• Any person who examines, possesses or transfers controlled goods domestically is legally (Under the Defence Production Act (DPA) and the Controlled Goods Regulations) required to register with Public Works and Government Service’s (PWGSC) Controlled Goods Program (CGP).
  • A full list of controlled items in Canada is available in the Schedule to the DPA
  • Please also view PWGSC’s Guide to the New Schedule to the Defence Production Act
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8. Trade Agreements

You need to assess or request the help of your Broker to assess if your goods fall under any of the trade agreements across nations that can offer you a preferential duty rate.

  • All the requirements of a particular trade agreement or tariff treatment must be satisfied in order for you to benefit from a preferential duty rate.  CLICK HERE to learn more about Preferential Rates.
  • You must possess proof of origin for the specific trade agreement at the time of importation. For example, to claim the UST you must have a valid NAFTA Certificate of Origin.
  • General tariff information and guidelines can be found in Memorandum D11, General Tariff Information published by the CBSA
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Call the CRA’s Business Window at 1-800-959-5525

Visit the CRA’s Business Registration Online (BRO)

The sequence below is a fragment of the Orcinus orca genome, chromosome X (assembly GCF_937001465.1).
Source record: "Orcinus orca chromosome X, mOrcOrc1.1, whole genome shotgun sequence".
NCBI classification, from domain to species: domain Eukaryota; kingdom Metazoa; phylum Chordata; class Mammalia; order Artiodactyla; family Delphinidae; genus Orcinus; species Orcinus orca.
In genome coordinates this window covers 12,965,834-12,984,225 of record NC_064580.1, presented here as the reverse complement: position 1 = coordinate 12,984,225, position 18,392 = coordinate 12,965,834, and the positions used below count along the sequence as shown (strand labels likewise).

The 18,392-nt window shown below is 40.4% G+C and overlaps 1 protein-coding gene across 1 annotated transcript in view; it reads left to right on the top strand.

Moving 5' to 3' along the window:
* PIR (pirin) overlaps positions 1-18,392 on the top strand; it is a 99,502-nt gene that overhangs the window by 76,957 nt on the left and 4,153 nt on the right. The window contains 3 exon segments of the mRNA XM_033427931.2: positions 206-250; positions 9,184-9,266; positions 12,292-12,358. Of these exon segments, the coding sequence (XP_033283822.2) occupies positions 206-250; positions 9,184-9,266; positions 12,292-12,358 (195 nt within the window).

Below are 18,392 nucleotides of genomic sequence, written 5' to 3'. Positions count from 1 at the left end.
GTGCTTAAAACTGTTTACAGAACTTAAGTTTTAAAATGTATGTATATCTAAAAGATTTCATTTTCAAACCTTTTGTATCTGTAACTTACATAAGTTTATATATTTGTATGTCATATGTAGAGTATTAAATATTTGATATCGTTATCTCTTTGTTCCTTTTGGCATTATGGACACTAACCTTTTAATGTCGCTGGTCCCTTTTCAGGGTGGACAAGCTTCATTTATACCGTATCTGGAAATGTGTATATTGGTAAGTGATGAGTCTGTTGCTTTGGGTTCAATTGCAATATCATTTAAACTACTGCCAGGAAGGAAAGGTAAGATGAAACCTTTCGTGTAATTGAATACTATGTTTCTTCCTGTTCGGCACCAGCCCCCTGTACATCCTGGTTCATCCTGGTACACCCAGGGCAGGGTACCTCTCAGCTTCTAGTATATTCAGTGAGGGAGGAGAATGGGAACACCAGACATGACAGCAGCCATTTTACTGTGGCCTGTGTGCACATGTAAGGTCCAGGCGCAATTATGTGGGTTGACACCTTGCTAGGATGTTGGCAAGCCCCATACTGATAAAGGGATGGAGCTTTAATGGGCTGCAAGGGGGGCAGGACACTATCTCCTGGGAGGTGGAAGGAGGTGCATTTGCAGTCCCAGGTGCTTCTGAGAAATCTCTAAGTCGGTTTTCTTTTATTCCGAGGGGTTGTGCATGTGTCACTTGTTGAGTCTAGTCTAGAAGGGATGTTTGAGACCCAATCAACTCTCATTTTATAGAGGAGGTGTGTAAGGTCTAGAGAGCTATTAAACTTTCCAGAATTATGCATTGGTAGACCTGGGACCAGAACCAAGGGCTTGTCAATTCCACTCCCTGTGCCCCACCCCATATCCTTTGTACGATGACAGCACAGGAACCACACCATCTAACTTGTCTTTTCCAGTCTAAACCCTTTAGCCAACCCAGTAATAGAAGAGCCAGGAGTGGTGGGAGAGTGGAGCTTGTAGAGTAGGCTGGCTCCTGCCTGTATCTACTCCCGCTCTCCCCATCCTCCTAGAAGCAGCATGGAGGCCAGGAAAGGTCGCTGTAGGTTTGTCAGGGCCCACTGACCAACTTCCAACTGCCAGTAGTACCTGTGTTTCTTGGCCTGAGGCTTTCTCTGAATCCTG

Requirements for proof of origin can be found in Memorandum D11-4-2, Proof of Origin published by CBSA.

More information on marking requirements is found in Memorandum D11-3-1, Marking of Imported Goods published by CBSA.

For more information on prohibited products, please consult Memoranda Series D9, Prohibited Importations published by CBSA.

The CBSA’s Other Government Departments and Agencies: Reference List for Importers provides a list of some of the most commonly imported commodities that may require permits and/or certificates.

More comprehensive information can be found in Memoranda Series D19, Acts and Regulations of Other Government Departments.

A full list of controlled items in Canada is available in the Schedule to the DPA

Please also view PWGSC’s Guide to the New Schedule to the Defence Production Act.

General tariff information and guidelines can be found in Memorandum D11, General Tariff Information published by the CBSA.

RELEASE OF GOODS

BorderStream as your Broker will perform the following tasks for release of your goods:

1. Goods Classification

Classify your goods and build a database containing cross reference to a 10 digit Tariff classification number for each of the goods you will be importing into Canada.

 

2. Applicable Tariff Treatment

Determine the Applicable Tariff Treatment for your goods and respective rate of duty, considering any preferential duty rates.

CLICK HERE to learn more about Preferential Rates.

 

3. Canadian Goods and Services Taxes

Determine if your goods are subject to the Canadian Goods and Services Tax (GST).

 

4. Exchange Rate

BorderStream uses the Bank of Canada’s exchange rate where applicable.  CLICK HERE to see current exchange rate.

 

5. Value of Goods

Determine if the value of goods for the purposes of applicable duties.

 

6. CBSA Approval

Submit all relevant release of goods documents to CBSA (electronically)

 

7. Payment of Duties & Taxes